Now, this shouldn’t be terribly surprising because we know that these viral respiratory conditions cause an inflammatory condition, and we know that inflammation can actually cause heart attacks. That is rupture of a plaque, followed by a clot forming inside that artery. But what maybe most surprising is how robust it is; a 6-fold increase in the risk of heart attacks within a week of the flu is pretty significant.

Elizabeth: No assessments of inflammatory factors?

Rick: No, not in this particular study. This is a retrospective study, but other studies have clearly shown that flu and other respiratory viral diseases caused an increase in inflammation.

Elizabeth: My guess is about the only thing we can do about this is get a flu vaccine.

Rick: In fact, the evidence is very good for people with heart disease that flu vaccine actually decreases their mortality. Everybody with cardiovascular disease should be getting their flu vaccine. I’m glad you mentioned that.

Elizabeth: Okay. From here, why don’t we go to one I’m going to surf up. I said, “Wow! Even one cigarette a day, what a bad idea.” This was in the British Medical Journal. It was a meta-analysis of 55 publications and 141 cohort studies. Basically, once they crunched all the numbers, they found that there was still an increased risk of cardiovascular disease, even among those who only smoked a single cigarette. That was in comparison to those who smoked 20 cigarettes a day.

The risk was about half among those who only smoked one in comparison to those who smoked 20, which seems really disproportional. The risk was higher for women in general than it was for men, and I love the authors’ conclusion. They say there is no safe level of smoking that exists for cardiovascular disease.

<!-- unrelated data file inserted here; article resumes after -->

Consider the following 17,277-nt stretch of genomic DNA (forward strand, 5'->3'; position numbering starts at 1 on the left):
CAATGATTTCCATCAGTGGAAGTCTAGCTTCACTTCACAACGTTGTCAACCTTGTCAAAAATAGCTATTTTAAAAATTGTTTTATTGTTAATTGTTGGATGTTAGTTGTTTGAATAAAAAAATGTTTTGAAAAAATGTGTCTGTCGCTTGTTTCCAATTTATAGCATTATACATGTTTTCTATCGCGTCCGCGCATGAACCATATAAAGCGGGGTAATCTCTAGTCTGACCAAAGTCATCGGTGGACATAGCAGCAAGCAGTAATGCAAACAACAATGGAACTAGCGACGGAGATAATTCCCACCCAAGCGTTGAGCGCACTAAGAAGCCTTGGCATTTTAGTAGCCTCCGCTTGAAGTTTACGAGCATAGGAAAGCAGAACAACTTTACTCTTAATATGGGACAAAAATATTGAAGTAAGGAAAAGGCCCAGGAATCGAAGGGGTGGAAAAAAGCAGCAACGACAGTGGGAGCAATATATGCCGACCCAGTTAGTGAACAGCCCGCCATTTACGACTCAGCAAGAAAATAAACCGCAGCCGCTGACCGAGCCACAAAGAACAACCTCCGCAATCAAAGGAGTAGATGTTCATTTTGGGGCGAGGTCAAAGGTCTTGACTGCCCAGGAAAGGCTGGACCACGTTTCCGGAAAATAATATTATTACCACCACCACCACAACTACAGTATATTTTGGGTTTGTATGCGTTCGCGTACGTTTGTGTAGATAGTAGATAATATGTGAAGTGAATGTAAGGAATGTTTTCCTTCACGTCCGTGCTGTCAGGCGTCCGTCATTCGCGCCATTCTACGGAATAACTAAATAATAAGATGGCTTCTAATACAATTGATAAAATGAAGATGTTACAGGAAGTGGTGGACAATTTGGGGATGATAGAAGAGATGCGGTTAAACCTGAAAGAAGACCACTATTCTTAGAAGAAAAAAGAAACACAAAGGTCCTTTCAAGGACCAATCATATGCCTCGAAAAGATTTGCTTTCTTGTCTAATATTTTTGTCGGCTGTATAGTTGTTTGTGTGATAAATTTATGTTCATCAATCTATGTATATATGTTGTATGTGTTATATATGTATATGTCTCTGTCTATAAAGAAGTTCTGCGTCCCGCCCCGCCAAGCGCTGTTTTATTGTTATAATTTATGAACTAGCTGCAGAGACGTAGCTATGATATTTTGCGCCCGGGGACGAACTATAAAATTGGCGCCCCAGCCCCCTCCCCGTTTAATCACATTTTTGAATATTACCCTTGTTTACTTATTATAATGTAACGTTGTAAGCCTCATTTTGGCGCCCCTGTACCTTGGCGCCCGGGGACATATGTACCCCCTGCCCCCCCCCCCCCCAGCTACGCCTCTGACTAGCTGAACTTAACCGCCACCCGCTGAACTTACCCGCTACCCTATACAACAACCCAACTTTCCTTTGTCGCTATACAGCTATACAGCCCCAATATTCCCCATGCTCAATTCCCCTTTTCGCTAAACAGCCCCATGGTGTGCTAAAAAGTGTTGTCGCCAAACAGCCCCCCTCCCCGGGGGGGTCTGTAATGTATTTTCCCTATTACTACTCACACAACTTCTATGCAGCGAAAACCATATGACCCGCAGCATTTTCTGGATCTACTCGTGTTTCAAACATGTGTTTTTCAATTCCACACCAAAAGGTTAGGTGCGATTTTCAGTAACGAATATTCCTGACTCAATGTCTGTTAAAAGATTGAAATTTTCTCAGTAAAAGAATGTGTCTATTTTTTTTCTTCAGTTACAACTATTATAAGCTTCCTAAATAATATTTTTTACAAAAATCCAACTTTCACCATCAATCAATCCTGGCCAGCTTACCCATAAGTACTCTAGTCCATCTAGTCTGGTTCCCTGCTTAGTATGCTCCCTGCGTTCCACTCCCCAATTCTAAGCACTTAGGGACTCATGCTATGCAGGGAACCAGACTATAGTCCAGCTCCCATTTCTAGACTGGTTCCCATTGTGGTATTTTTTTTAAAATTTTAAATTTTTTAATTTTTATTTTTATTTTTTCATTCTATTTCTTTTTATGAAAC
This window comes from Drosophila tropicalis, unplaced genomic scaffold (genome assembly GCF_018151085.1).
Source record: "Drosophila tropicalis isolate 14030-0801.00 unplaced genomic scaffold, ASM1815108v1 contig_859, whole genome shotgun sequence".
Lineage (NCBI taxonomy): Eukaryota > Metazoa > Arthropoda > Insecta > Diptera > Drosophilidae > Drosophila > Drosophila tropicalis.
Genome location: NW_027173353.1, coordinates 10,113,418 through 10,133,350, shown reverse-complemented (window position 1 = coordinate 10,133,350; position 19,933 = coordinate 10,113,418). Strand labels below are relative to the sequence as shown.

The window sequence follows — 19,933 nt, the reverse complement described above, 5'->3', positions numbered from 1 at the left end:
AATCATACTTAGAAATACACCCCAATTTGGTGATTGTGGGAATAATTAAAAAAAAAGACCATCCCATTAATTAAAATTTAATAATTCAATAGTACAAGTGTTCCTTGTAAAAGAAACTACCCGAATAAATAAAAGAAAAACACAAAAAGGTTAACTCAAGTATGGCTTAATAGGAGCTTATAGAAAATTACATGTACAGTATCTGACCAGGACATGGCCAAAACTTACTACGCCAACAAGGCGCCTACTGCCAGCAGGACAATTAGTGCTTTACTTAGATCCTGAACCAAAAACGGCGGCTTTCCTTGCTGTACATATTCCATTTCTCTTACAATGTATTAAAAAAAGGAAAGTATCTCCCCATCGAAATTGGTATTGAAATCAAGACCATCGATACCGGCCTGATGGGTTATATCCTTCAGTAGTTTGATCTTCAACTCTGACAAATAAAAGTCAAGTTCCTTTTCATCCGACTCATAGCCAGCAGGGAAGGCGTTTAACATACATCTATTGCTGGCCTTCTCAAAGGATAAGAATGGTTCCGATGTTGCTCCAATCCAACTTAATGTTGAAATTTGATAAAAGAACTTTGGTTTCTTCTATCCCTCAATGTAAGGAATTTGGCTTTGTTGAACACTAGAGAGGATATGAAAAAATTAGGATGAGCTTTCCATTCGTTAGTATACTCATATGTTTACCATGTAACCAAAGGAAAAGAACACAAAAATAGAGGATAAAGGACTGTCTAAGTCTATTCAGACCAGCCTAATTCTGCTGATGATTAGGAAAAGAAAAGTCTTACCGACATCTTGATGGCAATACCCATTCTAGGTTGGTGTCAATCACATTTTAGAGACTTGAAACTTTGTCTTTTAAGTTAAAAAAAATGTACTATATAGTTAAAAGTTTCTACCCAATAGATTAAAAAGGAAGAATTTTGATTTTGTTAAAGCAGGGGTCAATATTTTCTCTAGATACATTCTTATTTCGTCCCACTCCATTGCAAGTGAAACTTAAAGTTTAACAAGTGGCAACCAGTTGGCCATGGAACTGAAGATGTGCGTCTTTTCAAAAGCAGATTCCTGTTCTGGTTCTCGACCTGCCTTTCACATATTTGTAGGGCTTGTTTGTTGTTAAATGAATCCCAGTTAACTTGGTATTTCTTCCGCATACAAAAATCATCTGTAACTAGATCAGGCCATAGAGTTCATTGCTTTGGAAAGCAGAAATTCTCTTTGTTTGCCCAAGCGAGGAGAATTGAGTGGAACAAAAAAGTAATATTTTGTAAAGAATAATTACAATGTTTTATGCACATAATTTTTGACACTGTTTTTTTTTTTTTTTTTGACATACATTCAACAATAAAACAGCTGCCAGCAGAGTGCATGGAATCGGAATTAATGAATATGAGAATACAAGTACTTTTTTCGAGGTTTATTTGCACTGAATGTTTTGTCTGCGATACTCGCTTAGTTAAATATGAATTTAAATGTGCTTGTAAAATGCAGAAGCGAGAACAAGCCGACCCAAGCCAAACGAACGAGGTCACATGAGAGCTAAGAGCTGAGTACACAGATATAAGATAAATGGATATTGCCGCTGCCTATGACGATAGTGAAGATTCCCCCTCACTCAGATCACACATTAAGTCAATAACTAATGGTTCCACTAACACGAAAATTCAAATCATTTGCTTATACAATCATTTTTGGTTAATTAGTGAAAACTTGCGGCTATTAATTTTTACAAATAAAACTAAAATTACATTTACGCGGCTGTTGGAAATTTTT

Rick: Let’s look at it a different way, Elizabeth. Men who smoke one cigarette per day have an almost 50% higher risk of heart disease, and a 25% higher risk of stroke than people who smoked nothing. That’s just with one cigarette. As you mentioned, the risk is even higher in women, almost a 60% increased risk of heart disease and a 31% increased risk for stroke by just smoking one cigarette a day.

That is pretty remarkable. I think most people would say, “Gosh, if I just smoked one cigarette per day, or two or three, it can’t be that bad compared to smoking a pack or two.” But what the evidence shows is that there is still a significantly increased risk of heart disease and stroke with even one cigarette.

Elizabeth: The study, of course, makes me happy because it just agrees with my public health message of all cigarettes should be abolished.

Rick: For those individuals that are already smoking, they say, “I’ll do well if I can just decrease the amount.” There is some truth to that, but what you have to do is you have to be committed to actually stopping smoking altogether if you’re going to lower your risk substantially.

Elizabeth: I guess a follow-up study to this one would be is there a dose response relative to the risk of COPD [chronic obstructive pulmonary disease] and lung cancer?